Monthly Archives: March 2014

Natural Resources of the North western Himalayas Threats, Evaluation & Conservation

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(1)                           Introduction:

About 40 million years ago Indian plate crashed into Eurasian plate at the geographically breakneck speed of 4 inches per year to form the Himalayas-

The collision created Himalayan Mountains welded together by warped and shattered rock interlocking to form the highest chain on earth.

(2)                          Area covered :

North Western  Himalayas  comprise of three states viz. J&K, Himachal Pradesh (HP) & Uttrakhund (UK), covering an area of about 33 million hectares, forming about 10 % of the total geographical area of the country.

(3)                           Location & Cover :

The region occupies the strategic position in the northern boundary of the nation and touches international boundaries of Nepal , China & Pakistan.

Most of the area is covered by snow-clad peaks, glaciers of higher Himalayas & dense forest covers of mid Himalayas.

(4)                           Population

The region comparatively shows a thin and dispersed human population due to its physiographic conditions and poor infrastructure development.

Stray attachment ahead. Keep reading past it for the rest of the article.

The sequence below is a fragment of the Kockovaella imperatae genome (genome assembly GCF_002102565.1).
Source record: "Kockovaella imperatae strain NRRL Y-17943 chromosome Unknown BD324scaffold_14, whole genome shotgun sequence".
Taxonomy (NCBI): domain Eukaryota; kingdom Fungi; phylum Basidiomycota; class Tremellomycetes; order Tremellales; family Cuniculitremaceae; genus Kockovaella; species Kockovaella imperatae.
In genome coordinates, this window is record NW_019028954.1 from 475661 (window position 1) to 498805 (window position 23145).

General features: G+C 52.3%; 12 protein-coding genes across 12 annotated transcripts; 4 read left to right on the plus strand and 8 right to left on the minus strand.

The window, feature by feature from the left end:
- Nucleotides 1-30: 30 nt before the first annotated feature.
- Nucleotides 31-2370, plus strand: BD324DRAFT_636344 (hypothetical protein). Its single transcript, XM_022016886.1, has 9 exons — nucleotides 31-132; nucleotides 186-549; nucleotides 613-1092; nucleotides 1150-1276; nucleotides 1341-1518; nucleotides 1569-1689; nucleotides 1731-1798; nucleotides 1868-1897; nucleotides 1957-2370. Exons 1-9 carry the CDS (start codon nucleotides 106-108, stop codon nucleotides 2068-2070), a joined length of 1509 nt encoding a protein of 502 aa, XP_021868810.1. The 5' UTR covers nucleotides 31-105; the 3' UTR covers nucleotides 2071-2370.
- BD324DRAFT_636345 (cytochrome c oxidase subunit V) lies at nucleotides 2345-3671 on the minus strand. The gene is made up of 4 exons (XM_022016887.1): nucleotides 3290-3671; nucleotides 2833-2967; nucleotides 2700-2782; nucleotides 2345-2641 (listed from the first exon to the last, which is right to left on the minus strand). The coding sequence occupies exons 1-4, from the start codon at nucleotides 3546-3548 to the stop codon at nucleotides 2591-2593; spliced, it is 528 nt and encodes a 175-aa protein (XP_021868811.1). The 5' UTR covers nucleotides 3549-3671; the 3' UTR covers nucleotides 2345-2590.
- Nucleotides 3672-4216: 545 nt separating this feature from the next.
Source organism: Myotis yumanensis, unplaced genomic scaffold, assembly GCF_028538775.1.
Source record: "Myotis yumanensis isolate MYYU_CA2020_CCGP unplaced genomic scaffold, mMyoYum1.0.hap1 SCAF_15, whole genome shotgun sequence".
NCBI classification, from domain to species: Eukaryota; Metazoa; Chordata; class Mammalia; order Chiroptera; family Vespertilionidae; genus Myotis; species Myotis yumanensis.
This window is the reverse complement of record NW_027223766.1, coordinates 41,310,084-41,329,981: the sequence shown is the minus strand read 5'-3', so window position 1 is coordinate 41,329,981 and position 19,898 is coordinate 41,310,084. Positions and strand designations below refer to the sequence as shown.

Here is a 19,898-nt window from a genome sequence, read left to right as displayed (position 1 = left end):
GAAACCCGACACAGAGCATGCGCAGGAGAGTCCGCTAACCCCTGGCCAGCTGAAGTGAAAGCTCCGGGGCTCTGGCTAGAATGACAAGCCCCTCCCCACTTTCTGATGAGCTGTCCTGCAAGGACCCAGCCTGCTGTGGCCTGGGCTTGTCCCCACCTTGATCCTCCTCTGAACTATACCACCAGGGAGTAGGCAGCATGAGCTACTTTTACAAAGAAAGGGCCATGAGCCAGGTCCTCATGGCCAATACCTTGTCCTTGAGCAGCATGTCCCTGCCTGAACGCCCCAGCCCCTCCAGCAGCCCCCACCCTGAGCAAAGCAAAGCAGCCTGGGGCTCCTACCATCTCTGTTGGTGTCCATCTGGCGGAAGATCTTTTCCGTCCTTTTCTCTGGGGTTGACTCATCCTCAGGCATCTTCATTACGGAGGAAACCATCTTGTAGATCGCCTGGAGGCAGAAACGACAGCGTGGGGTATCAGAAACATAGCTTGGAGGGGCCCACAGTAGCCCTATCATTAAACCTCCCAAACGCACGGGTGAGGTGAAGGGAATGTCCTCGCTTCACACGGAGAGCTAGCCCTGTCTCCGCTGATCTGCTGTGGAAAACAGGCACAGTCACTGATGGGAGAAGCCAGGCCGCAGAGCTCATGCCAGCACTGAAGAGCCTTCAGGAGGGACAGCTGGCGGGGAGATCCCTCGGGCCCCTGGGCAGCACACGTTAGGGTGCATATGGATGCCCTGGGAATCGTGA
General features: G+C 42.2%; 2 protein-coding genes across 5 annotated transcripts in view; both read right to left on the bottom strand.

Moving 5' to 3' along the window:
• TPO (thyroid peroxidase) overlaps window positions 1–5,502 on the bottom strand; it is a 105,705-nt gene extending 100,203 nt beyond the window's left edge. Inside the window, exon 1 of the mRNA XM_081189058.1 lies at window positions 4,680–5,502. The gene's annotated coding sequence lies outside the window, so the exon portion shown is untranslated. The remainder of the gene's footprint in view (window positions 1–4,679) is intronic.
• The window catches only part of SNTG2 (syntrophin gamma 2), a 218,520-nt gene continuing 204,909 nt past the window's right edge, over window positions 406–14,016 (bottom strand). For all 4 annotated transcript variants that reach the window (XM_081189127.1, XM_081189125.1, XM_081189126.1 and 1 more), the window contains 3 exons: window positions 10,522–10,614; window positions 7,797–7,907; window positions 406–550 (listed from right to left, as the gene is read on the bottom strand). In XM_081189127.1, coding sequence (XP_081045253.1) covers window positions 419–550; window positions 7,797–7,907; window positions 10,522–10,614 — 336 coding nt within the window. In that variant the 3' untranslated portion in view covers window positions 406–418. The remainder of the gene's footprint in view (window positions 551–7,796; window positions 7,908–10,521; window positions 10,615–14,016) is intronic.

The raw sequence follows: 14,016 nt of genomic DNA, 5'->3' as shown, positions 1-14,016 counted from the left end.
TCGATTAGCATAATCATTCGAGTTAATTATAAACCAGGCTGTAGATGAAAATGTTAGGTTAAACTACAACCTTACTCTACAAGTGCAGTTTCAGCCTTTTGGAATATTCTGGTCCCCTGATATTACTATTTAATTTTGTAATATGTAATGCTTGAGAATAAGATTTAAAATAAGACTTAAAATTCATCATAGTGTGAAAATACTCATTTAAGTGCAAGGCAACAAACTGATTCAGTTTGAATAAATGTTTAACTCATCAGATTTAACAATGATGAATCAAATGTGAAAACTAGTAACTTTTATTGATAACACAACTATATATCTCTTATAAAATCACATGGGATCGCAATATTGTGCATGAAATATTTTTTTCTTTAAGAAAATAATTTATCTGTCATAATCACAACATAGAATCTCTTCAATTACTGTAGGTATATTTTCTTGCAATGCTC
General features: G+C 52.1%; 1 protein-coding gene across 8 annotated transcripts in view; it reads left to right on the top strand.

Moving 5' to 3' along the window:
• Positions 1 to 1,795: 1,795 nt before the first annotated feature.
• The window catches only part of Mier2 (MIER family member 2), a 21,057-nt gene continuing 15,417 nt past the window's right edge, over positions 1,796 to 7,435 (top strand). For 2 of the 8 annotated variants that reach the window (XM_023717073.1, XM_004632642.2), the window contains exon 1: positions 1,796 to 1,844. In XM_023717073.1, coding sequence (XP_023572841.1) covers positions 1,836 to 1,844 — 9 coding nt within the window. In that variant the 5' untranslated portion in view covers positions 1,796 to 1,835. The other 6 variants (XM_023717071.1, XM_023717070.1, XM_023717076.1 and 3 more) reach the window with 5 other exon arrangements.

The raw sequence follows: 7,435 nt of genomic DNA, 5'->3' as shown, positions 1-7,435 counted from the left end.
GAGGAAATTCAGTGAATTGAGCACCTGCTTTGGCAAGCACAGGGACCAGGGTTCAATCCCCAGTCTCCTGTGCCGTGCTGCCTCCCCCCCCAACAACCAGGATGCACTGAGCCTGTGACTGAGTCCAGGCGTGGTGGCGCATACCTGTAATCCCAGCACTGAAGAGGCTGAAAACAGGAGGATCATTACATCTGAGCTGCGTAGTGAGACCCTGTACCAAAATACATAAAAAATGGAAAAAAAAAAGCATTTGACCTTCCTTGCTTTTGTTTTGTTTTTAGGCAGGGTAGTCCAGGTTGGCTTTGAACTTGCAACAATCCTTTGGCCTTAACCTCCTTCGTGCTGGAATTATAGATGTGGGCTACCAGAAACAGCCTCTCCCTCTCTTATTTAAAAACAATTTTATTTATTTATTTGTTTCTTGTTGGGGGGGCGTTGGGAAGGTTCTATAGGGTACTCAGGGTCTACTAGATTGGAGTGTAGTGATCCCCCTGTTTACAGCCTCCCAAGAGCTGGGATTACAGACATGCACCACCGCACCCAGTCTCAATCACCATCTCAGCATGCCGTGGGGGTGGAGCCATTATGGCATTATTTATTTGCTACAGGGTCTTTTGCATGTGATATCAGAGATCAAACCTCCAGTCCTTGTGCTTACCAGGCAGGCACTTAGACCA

The rural population in HP, J&K and UK constitutes 90.20, 75.20 and 74.30 % respectively as compared to the national average of 72,20 %.

The livestock population in the region has increased substantially during last three decades and is 21.33 million against human population of 29.53 million  (1: 1.38)

(5)                            The Dominant Sector:

The agriculture including livestock continues to be the dominant sector despite the fact that the area is exposed to adverse and harsh geographical and agri-silviculture conditions.

(6)                          The Climate :

The Himalayas exhibit great diversity in climate, physiography, soil & vegetation between the outer and inner Himalayas, ethnicity, resource availability and agricultural practices controlled by altitude.

The region experiences coldest temperatures in the world during winter. Mostly the hill stations of the Western Himalayas like Srinagar, Pahalgam, Shimla, Manali (Kallu valley), Kangra, Dharamsala, Maclodganj, Chambra & some regions in UK like Kamaon, Garhwal experience monsoon showers.